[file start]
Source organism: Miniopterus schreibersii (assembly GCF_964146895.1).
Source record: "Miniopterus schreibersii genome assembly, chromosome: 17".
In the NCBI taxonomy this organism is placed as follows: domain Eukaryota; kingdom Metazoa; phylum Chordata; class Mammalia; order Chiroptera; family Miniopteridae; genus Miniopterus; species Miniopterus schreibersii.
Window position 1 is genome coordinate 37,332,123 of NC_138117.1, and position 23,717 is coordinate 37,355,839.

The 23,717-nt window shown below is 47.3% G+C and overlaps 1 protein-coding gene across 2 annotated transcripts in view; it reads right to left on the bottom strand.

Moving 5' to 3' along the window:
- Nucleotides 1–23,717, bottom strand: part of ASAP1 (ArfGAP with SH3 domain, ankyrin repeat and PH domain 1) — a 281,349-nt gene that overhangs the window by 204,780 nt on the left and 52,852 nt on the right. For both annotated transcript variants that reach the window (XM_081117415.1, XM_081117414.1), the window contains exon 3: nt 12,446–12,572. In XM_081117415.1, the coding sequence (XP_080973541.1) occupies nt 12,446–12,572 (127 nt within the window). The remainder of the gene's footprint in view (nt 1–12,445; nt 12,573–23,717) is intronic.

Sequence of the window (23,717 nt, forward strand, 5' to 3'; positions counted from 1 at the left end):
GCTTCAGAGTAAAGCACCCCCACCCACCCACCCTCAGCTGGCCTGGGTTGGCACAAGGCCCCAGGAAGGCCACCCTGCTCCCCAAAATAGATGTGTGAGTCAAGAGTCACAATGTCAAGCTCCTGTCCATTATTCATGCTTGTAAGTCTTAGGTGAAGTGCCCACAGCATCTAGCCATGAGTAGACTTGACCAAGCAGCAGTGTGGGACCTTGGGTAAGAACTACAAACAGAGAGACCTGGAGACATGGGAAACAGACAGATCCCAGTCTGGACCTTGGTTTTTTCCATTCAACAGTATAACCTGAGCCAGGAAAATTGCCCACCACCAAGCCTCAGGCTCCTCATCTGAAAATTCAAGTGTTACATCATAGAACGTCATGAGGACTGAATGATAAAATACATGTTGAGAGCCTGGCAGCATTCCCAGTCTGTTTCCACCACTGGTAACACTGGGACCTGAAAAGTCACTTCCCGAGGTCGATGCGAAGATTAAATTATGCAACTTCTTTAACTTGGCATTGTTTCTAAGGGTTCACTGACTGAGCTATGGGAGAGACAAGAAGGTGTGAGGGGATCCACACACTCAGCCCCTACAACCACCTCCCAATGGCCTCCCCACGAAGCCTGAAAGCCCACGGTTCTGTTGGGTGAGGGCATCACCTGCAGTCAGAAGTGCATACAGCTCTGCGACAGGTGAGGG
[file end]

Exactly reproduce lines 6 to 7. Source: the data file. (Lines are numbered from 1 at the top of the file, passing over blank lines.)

Moving 5' to 3' along the window:
- Nucleotides 1–23,717, bottom strand: part of ASAP1 (ArfGAP with SH3 domain, ankyrin repeat and PH domain 1) — a 281,349-nt gene that overhangs the window by 204,780 nt on the left and 52,852 nt on the right. For both annotated transcript variants that reach the window (XM_081117415.1, XM_081117414.1), the window contains exon 3: nt 12,446–12,572. In XM_081117415.1, the coding sequence (XP_080973541.1) occupies nt 12,446–12,572 (127 nt within the window). The remainder of the gene's footprint in view (nt 1–12,445; nt 12,573–23,717) is intronic.